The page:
Create or Employ SpecialProducts. Price cutting can sometimes be met more effectively with fighting brands or stripped-down products (e.g. no free service), than by lowering the price of the primary product line. The buyer can be offered a low price on special products, but reminded that they are inferior to the firm’s normal offering.

4. Defense or Disinvest

In many industries, defensive investments yield a high return. However, a firm should optimize rather than maximize its investment in defense. In some industries, defensive investment is not appropriate at all, or is only appropriate as a temporary delaying action. This is true where a firm’s position is not ultimately sustainable. In such industries, the best defensive strategy is to “take the money and run.” This means that the firm generates as much cash as possible, knowing that entry or repositioning will ultimately erode its position. Part of such a strategy may sometimes be to encourage the entry of competitors to boost the growth rate of the market while harvesting takes place.

The conditions that suggest that disinvestment is preferable to investing in defense are as follows:

  • low barriers, or falling barriers as the industry evolves
  • little opportunity to create barriers
  • potential entrants and existing competitors with superior resources
  • competitors with low return-on-investment targets or other characteristics of a bad competitor

5. Pitfalls in Defense

There are many pitfalls in defending position. Even strongly positioned leaders are regularly attacked successfully because they make errors in defensive strategy. The single biggest pitfall in defense is a narrow concern with short- term profitability, which conflicts with the reality that defense requires investment. Internal decision-making processes in many firms are biased against defensive investments. They reward short-term profitability, and fail to reward the reduction of risk that defensive strategy seeks. The benefits of a successful defensive strategy are often hard to measure, since a successful defense means that nothing happens.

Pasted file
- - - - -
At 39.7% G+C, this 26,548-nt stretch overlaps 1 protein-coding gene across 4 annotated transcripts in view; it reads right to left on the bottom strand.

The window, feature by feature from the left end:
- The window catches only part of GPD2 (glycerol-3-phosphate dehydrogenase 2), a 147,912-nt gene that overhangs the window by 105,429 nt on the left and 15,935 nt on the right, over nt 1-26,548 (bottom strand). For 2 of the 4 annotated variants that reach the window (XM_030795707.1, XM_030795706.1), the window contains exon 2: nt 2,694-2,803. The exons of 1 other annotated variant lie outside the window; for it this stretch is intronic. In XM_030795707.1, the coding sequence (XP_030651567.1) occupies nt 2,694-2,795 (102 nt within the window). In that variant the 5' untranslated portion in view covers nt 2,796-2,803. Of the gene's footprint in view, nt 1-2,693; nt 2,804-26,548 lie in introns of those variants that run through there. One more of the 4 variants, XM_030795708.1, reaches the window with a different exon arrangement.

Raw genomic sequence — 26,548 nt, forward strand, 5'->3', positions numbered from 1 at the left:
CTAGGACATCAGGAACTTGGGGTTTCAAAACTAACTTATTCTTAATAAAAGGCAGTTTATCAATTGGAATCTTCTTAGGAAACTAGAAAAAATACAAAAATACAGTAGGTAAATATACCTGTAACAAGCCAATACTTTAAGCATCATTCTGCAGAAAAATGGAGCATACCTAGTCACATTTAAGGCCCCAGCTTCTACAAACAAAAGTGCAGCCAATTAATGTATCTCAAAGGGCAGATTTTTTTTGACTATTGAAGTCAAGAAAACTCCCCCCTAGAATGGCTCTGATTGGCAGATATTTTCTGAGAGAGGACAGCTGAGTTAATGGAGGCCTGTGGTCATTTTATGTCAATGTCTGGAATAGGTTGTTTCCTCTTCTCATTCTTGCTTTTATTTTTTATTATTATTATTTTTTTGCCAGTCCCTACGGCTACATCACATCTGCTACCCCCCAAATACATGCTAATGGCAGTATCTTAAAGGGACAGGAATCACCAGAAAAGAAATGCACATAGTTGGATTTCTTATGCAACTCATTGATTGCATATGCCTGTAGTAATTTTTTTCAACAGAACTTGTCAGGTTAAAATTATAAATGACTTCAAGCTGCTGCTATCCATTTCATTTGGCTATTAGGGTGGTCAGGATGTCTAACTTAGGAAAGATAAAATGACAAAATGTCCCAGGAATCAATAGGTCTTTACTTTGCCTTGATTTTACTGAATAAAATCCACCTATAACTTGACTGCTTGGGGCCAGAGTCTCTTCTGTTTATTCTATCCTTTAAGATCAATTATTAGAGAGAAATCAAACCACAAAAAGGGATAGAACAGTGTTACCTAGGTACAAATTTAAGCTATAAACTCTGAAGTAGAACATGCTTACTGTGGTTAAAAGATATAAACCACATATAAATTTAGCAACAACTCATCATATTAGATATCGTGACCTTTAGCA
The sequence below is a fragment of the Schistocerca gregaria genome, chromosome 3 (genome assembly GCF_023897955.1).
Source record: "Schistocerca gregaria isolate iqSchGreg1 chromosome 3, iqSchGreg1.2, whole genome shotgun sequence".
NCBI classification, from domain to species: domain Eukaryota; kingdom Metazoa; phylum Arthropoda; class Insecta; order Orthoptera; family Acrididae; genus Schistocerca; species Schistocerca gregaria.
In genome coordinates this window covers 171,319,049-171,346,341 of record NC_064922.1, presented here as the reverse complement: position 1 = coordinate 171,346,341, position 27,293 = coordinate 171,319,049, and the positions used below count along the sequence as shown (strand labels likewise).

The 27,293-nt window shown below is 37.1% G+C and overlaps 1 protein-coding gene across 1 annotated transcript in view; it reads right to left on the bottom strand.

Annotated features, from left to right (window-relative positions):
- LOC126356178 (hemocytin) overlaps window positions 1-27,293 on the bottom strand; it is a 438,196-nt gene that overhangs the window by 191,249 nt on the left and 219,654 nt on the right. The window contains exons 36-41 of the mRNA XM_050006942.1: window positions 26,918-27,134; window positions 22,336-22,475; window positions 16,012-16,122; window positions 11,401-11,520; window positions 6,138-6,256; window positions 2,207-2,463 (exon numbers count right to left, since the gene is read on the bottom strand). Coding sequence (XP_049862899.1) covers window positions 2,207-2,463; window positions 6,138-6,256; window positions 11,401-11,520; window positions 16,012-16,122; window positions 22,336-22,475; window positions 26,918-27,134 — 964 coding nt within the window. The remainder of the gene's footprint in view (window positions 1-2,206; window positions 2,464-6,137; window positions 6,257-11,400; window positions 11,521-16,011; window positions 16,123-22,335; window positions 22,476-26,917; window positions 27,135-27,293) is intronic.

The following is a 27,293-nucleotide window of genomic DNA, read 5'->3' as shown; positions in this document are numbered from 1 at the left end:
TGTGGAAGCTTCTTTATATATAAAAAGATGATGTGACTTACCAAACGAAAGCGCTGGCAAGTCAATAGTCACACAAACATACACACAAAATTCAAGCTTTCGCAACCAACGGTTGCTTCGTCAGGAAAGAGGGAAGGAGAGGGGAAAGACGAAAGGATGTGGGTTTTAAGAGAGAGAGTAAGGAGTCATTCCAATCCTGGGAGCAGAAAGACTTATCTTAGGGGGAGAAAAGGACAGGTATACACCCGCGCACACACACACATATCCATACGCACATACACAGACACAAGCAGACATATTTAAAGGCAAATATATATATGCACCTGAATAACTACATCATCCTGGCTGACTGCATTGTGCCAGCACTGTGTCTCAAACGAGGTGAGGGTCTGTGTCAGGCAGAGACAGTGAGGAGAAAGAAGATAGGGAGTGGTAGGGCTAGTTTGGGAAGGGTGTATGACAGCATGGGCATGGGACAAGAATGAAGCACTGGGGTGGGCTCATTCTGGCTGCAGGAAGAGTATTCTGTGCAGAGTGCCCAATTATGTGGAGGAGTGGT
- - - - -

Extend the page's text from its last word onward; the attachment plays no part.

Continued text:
The second largest pitfall in defensive strategy is complacency. Firms often do not examine their environment for potential challengers, or seriously consider the possibility that challenge will occur. As a result, it is striking how often firms fail to make simple and inexpensive defensive moves. Moreover, firms often actually invite competitors into their industry by earning unsustainable margins or by ignoring buyer needs. A number of the other pitfalls in defensive strategy will become apparent when I discuss the principles of gaining competitive position in the next chapter.

Source: Porter Michael E. (1998), Competitive Advantage: Creating and Sustaining Superior Performance, Free Press; Illustrated edition.

Leave a Reply

Your email address will not be published. Required fields are marked *